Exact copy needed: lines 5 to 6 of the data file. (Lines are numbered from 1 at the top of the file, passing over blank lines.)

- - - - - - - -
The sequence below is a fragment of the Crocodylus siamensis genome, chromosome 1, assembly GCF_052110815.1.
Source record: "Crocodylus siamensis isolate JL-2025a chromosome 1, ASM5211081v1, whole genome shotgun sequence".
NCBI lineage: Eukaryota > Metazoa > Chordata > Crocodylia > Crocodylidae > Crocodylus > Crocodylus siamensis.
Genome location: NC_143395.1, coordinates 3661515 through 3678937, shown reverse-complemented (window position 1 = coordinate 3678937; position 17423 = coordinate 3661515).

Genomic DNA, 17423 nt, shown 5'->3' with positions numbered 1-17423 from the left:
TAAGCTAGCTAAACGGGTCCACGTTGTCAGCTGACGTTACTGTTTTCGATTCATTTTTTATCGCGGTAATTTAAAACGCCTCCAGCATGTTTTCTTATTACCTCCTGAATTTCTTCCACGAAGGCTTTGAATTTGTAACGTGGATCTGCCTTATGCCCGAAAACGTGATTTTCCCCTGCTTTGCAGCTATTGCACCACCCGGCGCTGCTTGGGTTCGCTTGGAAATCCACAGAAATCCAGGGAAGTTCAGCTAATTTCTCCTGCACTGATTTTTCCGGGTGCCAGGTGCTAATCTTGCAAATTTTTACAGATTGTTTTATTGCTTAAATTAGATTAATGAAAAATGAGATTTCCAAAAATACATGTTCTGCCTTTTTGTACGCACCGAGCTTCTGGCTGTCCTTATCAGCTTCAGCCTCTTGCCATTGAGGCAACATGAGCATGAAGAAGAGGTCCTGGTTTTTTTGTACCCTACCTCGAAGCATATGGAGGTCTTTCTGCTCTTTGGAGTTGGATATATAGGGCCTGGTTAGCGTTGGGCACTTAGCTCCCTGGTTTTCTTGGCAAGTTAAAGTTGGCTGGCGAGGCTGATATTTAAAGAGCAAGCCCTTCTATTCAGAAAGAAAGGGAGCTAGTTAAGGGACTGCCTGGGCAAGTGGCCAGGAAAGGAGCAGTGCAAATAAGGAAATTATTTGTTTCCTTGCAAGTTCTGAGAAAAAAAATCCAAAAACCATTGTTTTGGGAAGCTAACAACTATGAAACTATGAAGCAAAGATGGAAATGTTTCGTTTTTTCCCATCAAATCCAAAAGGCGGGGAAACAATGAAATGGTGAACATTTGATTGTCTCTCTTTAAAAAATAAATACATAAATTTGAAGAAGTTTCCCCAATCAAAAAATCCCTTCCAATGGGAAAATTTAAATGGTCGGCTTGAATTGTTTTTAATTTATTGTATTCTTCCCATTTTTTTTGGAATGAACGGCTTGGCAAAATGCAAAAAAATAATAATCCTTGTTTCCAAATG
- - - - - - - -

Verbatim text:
Genomic DNA, 17423 nt, shown 5'->3' with positions numbered 1-17423 from the left:
TAAGCTAGCTAAACGGGTCCACGTTGTCAGCTGACGTTACTGTTTTCGATTCATTTTTTATCGCGGTAATTTAAAACGCCTCCAGCATGTTTTCTTATTACCTCCTGAATTTCTTCCACGAAGGCTTTGAATTTGTAACGTGGATCTGCCTTATGCCCGAAAACGTGATTTTCCCCTGCTTTGCAGCTATTGCACCACCCGGCGCTGCTTGGGTTCGCTTGGAAATCCACAGAAATCCAGGGAAGTTCAGCTAATTTCTCCTGCACTGATTTTTCCGGGTGCCAGGTGCTAATCTTGCAAATTTTTACAGATTGTTTTATTGCTTAAATTAGATTAATGAAAAATGAGATTTCCAAAAATACATGTTCTGCCTTTTTGTACGCACCGAGCTTCTGGCTGTCCTTATCAGCTTCAGCCTCTTGCCATTGAGGCAACATGAGCATGAAGAAGAGGTCCTGGTTTTTTTGTACCCTACCTCGAAGCATATGGAGGTCTTTCTGCTCTTTGGAGTTGGATATATAGGGCCTGGTTAGCGTTGGGCACTTAGCTCCCTGGTTTTCTTGGCAAGTTAAAGTTGGCTGGCGAGGCTGATATTTAAAGAGCAAGCCCTTCTATTCAGAAAGAAAGGGAGCTAGTTAAGGGACTGCCTGGGCAAGTGGCCAGGAAAGGAGCAGTGCAAATAAGGAAATTATTTGTTTCCTTGCAAGTTCTGAGAAAAAAAATCCAAAAACCATTGTTTTGGGAAGCTAACAACTATGAAACTATGAAGCAAAGATGGAAATGTTTCGTTTTTTCCCATCAAATCCAAAAGGCGGGGAAACAATGAAATGGTGAACATTTGATTGTCTCTCTTTAAAAAATAAATACATAAATTTGAAGAAGTTTCCCCAATCAAAAAATCCCTTCCAATGGGAAAATTTAAATGGTCGGCTTGAATTGTTTTTAATTTATTGTATTCTTCCCATTTTTTTTGGAATGAACGGCTTGGCAAAATGCAAAAAAATAATAATCCTTGTTTCCAAATG